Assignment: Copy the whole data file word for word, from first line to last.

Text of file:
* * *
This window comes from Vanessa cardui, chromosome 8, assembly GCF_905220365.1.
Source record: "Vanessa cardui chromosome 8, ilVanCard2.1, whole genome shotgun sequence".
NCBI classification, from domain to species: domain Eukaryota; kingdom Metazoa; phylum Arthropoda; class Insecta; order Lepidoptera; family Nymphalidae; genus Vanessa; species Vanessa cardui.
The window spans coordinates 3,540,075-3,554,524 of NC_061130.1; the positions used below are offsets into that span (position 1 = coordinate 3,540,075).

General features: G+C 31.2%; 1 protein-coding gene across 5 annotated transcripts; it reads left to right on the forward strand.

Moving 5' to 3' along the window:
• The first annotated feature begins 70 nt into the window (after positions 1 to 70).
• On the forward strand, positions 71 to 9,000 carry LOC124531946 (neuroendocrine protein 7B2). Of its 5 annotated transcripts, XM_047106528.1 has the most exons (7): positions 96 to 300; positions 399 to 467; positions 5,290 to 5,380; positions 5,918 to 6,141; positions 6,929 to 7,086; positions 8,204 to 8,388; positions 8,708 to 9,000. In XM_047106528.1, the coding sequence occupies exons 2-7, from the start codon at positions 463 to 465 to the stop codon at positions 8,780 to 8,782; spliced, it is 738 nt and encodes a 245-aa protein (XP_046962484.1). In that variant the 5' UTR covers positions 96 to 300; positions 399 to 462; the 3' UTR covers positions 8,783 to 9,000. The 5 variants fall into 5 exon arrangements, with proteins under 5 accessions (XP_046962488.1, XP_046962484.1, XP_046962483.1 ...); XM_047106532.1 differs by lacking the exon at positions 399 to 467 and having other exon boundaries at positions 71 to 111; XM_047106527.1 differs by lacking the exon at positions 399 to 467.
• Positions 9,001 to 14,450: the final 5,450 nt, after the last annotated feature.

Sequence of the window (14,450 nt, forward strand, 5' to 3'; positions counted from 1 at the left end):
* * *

This window comes from Vanessa cardui, chromosome 8, assembly GCF_905220365.1.
Source record: "Vanessa cardui chromosome 8, ilVanCard2.1, whole genome shotgun sequence".
NCBI classification, from domain to species: domain Eukaryota; kingdom Metazoa; phylum Arthropoda; class Insecta; order Lepidoptera; family Nymphalidae; genus Vanessa; species Vanessa cardui.
The window spans coordinates 3,540,075-3,554,524 of NC_061130.1; the positions used below are offsets into that span (position 1 = coordinate 3,540,075).

General features: G+C 31.2%; 1 protein-coding gene across 5 annotated transcripts; it reads left to right on the forward strand.

Moving 5' to 3' along the window:
• The first annotated feature begins 70 nt into the window (after positions 1 to 70).
• On the forward strand, positions 71 to 9,000 carry LOC124531946 (neuroendocrine protein 7B2). Of its 5 annotated transcripts, XM_047106528.1 has the most exons (7): positions 96 to 300; positions 399 to 467; positions 5,290 to 5,380; positions 5,918 to 6,141; positions 6,929 to 7,086; positions 8,204 to 8,388; positions 8,708 to 9,000. In XM_047106528.1, the coding sequence occupies exons 2-7, from the start codon at positions 463 to 465 to the stop codon at positions 8,780 to 8,782; spliced, it is 738 nt and encodes a 245-aa protein (XP_046962484.1). In that variant the 5' UTR covers positions 96 to 300; positions 399 to 462; the 3' UTR covers positions 8,783 to 9,000. The 5 variants fall into 5 exon arrangements, with proteins under 5 accessions (XP_046962488.1, XP_046962484.1, XP_046962483.1 ...); XM_047106532.1 differs by lacking the exon at positions 399 to 467 and having other exon boundaries at positions 71 to 111; XM_047106527.1 differs by lacking the exon at positions 399 to 467.
• Positions 9,001 to 14,450: the final 5,450 nt, after the last annotated feature.

Sequence of the window (14,450 nt, forward strand, 5' to 3'; positions counted from 1 at the left end):